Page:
The decision making process for choosing a college, should look like this:
career a major a college
Not the other way around. Most people look at the other way around.
With this being said, college is a means to the end of pursuing a meaningful and lucrative career.
And with that being said, the only thing you should ask when choosing a college (after you’ve made sure you’ve thoroughly asked yourself and determined what career direction you want to take) should be:
What are the college’s placement rates or graduate outcomes from the program/major you are planning to pursue?
This should be your key decision criterion.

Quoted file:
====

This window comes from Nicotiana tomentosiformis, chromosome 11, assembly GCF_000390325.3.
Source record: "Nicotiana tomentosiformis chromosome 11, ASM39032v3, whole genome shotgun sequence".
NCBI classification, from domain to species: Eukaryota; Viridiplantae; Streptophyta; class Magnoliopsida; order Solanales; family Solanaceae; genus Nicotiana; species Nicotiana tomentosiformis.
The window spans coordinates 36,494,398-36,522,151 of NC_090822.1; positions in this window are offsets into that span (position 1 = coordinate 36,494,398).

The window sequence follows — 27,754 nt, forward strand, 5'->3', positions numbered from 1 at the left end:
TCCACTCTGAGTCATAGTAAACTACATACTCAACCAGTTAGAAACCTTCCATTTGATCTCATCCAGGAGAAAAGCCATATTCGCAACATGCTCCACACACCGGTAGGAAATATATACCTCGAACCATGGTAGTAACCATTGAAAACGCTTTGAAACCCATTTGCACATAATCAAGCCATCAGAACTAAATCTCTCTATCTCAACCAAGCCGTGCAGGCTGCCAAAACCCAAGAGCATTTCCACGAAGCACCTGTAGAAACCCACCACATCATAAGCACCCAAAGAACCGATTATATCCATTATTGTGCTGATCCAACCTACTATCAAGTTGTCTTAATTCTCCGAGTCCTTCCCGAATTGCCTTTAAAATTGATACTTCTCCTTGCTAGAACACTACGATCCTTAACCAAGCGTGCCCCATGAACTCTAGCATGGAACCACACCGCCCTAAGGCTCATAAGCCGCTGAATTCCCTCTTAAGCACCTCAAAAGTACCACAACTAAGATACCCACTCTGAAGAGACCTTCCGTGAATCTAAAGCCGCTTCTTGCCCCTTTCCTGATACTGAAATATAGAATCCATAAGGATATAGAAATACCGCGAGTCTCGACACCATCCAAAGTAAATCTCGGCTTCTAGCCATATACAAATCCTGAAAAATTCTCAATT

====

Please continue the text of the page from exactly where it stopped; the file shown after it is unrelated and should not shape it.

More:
Wait you say, college is about more than just me getting a job! It’s about the experience. You’re right, and it is about finding the right college where you can thrive, work hard and be one of those people who does get placed in a meaningful career because of what the college can help you achieve and through your own efforts.
If you want to search for a college by all those “fit” factors as well as cost, we love College Board’s College Search tool. It lets you filter colleges by ten factors and save them for further consideration.
As some food for thought, you also might want to check out Malcolm Gladwell’s advice on the worth of degrees. When comparing Ivy League to other schools that have a basic quality of academic standards, there is no difference in terms of job opportunities and the salaries associated with them that graduates receive.